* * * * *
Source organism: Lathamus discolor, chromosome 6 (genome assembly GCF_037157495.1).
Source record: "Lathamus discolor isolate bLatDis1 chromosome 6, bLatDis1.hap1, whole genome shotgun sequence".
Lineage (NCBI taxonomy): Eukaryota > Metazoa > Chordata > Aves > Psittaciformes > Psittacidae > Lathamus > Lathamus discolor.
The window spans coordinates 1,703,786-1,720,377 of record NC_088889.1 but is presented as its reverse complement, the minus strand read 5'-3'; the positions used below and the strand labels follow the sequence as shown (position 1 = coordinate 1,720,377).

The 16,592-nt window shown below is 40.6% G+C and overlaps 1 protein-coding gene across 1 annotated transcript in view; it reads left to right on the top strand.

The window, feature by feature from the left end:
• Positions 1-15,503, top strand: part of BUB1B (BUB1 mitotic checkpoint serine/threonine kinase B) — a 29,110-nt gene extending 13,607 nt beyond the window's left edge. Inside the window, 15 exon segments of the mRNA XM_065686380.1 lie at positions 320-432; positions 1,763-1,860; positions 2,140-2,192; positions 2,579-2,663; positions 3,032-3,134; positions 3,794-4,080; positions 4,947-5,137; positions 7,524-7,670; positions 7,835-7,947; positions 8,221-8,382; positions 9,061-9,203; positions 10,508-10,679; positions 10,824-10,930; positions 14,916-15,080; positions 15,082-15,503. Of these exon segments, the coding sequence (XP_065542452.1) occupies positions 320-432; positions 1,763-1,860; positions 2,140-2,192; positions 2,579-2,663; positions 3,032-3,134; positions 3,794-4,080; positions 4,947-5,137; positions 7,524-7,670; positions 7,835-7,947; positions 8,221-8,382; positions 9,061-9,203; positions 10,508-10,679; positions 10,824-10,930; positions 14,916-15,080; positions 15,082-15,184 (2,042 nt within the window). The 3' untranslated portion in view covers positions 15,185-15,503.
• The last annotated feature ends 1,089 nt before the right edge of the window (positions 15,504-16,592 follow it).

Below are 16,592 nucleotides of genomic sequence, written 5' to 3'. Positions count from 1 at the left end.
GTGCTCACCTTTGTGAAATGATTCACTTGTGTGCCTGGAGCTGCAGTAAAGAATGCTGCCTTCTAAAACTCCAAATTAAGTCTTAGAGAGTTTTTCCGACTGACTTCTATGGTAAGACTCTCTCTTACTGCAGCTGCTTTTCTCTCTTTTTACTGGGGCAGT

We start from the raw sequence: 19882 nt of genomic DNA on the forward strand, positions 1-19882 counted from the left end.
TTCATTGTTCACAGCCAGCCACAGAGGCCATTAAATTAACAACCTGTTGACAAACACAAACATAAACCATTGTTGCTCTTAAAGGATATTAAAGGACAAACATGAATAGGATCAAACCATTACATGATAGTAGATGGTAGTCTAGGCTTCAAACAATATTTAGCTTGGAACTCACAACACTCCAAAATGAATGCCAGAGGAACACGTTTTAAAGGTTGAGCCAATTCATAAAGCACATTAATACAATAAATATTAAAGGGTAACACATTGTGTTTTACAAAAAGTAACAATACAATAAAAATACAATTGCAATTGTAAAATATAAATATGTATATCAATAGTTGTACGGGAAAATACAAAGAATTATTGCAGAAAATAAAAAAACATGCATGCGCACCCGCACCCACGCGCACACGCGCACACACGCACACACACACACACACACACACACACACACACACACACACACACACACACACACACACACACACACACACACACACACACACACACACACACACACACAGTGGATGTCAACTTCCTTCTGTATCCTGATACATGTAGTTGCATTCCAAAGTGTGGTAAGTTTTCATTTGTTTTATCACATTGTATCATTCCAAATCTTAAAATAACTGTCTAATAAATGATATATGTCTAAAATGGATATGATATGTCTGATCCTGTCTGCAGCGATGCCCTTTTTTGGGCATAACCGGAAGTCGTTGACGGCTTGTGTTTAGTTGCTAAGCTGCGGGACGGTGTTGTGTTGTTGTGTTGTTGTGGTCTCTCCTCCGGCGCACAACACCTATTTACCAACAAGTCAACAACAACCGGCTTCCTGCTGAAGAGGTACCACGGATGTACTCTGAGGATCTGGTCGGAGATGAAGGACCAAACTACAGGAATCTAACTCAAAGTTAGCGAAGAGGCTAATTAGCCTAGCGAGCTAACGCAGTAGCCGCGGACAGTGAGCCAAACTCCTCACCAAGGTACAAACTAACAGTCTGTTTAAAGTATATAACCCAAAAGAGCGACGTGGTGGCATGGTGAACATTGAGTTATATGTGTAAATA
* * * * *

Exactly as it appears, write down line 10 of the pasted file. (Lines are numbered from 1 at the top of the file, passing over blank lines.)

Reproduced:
GTGCTCACCTTTGTGAAATGATTCACTTGTGTGCCTGGAGCTGCAGTAAAGAATGCTGCCTTCTAAAACTCCAAATTAAGTCTTAGAGAGTTTTTCCGACTGACTTCTATGGTAAGACTCTCTCTTACTGCAGCTGCTTTTCTCTCTTTTTACTGGGGCAGT